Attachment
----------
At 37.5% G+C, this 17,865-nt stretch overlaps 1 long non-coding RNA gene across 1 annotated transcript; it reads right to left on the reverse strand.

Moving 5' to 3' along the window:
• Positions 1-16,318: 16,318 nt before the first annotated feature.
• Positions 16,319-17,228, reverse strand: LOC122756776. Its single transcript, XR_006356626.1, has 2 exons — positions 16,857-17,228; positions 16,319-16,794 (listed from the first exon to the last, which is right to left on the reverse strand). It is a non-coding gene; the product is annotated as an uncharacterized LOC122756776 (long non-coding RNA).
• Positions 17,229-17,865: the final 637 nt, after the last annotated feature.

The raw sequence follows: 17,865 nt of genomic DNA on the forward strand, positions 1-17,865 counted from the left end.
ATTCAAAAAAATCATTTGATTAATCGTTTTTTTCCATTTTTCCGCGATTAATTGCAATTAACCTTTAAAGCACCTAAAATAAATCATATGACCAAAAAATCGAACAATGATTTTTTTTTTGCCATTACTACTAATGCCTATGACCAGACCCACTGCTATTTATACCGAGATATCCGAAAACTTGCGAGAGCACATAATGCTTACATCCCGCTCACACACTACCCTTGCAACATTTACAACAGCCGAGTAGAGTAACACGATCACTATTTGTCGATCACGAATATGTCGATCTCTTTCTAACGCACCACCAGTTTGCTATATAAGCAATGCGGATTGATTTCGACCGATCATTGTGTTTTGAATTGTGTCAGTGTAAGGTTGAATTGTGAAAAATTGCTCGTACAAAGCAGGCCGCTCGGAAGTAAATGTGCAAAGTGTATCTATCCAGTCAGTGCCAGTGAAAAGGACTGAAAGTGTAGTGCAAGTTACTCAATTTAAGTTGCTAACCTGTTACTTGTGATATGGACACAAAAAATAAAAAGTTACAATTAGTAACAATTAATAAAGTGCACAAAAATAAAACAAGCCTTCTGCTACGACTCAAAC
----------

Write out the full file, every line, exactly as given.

At 37.5% G+C, this 17,865-nt stretch overlaps 1 long non-coding RNA gene across 1 annotated transcript; it reads right to left on the reverse strand.

Moving 5' to 3' along the window:
• Positions 1-16,318: 16,318 nt before the first annotated feature.
• Positions 16,319-17,228, reverse strand: LOC122756776. Its single transcript, XR_006356626.1, has 2 exons — positions 16,857-17,228; positions 16,319-16,794 (listed from the first exon to the last, which is right to left on the reverse strand). It is a non-coding gene; the product is annotated as an uncharacterized LOC122756776 (long non-coding RNA).
• Positions 17,229-17,865: the final 637 nt, after the last annotated feature.

The raw sequence follows: 17,865 nt of genomic DNA on the forward strand, positions 1-17,865 counted from the left end.
ATTCAAAAAAATCATTTGATTAATCGTTTTTTTCCATTTTTCCGCGATTAATTGCAATTAACCTTTAAAGCACCTAAAATAAATCATATGACCAAAAAATCGAACAATGATTTTTTTTTTGCCATTACTACTAATGCCTATGACCAGACCCACTGCTATTTATACCGAGATATCCGAAAACTTGCGAGAGCACATAATGCTTACATCCCGCTCACACACTACCCTTGCAACATTTACAACAGCCGAGTAGAGTAACACGATCACTATTTGTCGATCACGAATATGTCGATCTCTTTCTAACGCACCACCAGTTTGCTATATAAGCAATGCGGATTGATTTCGACCGATCATTGTGTTTTGAATTGTGTCAGTGTAAGGTTGAATTGTGAAAAATTGCTCGTACAAAGCAGGCCGCTCGGAAGTAAATGTGCAAAGTGTATCTATCCAGTCAGTGCCAGTGAAAAGGACTGAAAGTGTAGTGCAAGTTACTCAATTTAAGTTGCTAACCTGTTACTTGTGATATGGACACAAAAAATAAAAAGTTACAATTAGTAACAATTAATAAAGTGCACAAAAATAAAACAAGCCTTCTGCTACGACTCAAAC